Benchmarks are the major milestones that the student will demonstrate that will lead to the annual goal. Benchmarks usually designate a target time period for a behavior to occur (i.e., the amount of progress the student is expected to make within specified segments of the year). Generally, benchmarks establish performance levels that allow for regular progress checks. These coincide with the reporting periods for informing parents of their child’s progress toward the annual goals.

For example:

  • By November, Student will orally read 70-80 words per minute.
  • By February, Student will orally read 80-90 words per minute.
  • By April, Student will orally read 90-100 words per minute.

What is the relationship between a student’s present levels of performance and developing annual goals?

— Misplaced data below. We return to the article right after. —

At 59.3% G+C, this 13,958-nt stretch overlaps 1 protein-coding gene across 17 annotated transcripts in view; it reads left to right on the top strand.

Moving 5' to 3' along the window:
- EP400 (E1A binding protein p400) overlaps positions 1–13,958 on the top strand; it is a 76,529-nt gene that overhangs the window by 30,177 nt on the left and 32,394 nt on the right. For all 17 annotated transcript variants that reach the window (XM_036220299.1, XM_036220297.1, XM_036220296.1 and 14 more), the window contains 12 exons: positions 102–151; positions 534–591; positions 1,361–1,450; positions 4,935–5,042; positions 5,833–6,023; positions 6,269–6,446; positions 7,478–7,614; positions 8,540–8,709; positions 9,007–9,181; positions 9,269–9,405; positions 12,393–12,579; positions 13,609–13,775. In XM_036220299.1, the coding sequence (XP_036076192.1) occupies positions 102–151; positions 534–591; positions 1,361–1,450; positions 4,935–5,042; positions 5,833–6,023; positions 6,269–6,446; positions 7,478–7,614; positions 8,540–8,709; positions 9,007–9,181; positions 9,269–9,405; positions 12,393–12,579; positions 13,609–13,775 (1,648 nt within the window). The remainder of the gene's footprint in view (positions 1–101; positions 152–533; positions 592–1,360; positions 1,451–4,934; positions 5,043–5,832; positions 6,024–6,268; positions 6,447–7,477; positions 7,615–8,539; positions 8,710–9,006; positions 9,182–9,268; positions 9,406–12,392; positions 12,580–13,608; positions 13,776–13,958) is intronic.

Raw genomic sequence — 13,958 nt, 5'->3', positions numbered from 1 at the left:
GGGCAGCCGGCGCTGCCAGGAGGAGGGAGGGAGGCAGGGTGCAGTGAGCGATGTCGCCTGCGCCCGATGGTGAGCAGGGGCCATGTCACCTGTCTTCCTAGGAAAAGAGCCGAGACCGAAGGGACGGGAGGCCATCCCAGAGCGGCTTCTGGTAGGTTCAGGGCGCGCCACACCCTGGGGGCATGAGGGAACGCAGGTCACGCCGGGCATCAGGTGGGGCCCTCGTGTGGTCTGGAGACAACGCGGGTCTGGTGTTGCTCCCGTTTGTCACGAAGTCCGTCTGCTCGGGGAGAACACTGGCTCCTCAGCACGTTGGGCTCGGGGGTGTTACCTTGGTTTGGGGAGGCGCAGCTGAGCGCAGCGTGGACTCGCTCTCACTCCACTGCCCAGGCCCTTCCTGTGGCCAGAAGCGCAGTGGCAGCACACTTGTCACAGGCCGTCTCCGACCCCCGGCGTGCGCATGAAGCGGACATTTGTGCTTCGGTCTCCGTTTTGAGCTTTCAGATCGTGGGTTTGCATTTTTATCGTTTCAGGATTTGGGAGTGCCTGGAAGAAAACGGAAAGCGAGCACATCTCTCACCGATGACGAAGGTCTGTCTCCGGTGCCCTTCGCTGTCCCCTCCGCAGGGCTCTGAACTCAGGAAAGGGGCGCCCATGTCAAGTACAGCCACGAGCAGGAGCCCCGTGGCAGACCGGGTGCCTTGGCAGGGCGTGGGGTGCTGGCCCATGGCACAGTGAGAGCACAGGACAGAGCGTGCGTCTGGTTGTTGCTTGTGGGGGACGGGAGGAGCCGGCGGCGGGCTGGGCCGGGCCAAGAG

For each need identified in the present levels of performance, there should be at least one annual goal or supplementary aid and service related to addressing that need. The corresponding goals and objectives should be aimed toward acquiring the skills identified as a need in the present levels of performance.

The present levels of performance provide the baseline data of where the student is at the beginning of the year. The IEP goals project where the student should strive to be after implementing the special-education services identified in the IEP.


Best Practice Tips:

  • The IEP should include a goal for each need identified in the present levels of performance, as well as for any needs that correspond with modifications or accommodations.
  • Do not add goals unless they address a stated need in the present levels of performance.

How is progress measured?

Goals should identify easily measurable evaluation criteria and procedures that allow the district to ensure the student is making progress toward annual goals.

Criteria for measuring progress

Evaluative criteria identify the student’s level of success in which the student must perform a skill or behavior in order to consider it achieved.